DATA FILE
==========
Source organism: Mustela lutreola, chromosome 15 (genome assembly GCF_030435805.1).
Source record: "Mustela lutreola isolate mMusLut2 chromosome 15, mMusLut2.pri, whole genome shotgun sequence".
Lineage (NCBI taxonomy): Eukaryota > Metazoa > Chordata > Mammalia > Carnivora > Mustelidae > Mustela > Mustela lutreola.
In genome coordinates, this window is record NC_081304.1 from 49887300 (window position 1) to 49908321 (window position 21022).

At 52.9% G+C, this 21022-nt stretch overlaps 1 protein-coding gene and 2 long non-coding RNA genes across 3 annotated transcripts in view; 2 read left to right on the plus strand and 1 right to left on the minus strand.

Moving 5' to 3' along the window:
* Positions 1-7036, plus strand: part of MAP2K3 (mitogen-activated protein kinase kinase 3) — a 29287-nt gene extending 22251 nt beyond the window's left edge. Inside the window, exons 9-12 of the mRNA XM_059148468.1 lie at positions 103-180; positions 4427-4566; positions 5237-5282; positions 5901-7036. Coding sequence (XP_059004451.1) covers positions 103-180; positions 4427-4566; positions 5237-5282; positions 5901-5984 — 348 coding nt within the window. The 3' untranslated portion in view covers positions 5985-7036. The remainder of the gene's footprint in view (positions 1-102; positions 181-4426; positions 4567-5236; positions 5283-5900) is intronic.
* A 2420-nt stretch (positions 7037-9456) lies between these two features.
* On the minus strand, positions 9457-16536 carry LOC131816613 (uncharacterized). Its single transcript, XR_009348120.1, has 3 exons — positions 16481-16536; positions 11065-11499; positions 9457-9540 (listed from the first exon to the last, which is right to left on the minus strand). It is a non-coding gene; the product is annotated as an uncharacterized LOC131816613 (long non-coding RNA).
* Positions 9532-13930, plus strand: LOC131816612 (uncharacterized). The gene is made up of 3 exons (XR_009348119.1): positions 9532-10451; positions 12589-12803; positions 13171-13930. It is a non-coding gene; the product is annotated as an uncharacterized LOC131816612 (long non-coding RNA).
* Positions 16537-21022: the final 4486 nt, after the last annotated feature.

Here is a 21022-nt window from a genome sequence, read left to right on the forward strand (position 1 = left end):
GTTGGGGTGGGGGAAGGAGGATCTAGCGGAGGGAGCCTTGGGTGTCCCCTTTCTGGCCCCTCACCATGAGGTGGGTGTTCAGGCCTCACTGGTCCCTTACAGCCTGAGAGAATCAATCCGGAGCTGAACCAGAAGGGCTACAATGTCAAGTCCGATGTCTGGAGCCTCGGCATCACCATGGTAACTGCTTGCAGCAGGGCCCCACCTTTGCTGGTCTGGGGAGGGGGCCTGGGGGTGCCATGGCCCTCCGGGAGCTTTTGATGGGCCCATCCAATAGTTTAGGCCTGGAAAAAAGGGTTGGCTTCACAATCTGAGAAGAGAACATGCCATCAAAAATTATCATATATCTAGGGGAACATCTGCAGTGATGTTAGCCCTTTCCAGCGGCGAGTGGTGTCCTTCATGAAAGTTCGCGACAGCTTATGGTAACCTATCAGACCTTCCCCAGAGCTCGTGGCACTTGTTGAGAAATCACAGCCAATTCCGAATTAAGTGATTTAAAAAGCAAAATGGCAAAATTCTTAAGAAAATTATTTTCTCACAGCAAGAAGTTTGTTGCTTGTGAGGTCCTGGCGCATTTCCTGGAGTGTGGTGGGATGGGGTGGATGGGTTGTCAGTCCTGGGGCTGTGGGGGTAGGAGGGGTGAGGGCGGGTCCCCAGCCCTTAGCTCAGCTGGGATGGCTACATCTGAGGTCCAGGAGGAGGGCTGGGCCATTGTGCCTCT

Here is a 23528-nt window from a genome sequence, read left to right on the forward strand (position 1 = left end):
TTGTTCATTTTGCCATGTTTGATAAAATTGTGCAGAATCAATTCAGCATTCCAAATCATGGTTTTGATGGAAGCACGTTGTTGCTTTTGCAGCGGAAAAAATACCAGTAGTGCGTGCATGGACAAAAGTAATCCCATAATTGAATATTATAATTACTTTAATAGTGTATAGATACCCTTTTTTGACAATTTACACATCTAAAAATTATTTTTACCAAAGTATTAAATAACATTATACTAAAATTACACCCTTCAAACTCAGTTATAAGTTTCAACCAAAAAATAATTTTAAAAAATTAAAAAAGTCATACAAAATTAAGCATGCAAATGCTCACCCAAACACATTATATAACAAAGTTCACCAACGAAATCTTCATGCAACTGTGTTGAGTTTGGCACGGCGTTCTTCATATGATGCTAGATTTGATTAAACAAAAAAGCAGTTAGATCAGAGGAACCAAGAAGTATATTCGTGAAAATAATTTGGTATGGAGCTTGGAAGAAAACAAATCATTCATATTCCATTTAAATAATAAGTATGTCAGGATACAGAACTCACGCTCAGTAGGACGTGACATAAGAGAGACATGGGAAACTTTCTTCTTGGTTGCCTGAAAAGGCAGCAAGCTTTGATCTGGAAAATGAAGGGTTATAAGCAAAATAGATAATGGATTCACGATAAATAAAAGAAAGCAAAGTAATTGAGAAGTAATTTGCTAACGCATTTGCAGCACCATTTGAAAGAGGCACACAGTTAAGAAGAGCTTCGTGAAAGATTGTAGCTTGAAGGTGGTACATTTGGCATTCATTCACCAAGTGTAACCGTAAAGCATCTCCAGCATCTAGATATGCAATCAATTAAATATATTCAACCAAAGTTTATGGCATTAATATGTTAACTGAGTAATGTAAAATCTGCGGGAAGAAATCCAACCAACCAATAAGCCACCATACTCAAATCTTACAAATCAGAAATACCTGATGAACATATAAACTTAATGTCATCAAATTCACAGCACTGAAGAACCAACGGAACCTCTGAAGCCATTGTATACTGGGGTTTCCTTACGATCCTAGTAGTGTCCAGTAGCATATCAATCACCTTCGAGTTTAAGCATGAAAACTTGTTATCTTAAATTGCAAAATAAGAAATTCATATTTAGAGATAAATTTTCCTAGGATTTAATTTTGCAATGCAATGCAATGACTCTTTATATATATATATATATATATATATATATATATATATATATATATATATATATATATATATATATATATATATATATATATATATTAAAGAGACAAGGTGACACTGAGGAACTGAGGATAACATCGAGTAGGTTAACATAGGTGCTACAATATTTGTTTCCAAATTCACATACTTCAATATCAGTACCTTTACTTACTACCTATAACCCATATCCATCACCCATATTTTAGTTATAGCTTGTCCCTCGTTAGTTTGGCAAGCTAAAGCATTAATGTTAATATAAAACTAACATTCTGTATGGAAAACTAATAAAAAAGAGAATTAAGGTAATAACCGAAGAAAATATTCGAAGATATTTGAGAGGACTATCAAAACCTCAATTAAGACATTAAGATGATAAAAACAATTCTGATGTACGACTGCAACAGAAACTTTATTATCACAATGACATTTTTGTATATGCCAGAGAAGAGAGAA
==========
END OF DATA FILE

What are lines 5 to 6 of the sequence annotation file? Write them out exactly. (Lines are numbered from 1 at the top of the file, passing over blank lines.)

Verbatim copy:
At 52.9% G+C, this 21022-nt stretch overlaps 1 protein-coding gene and 2 long non-coding RNA genes across 3 annotated transcripts in view; 2 read left to right on the plus strand and 1 right to left on the minus strand.

Moving 5' to 3' along the window: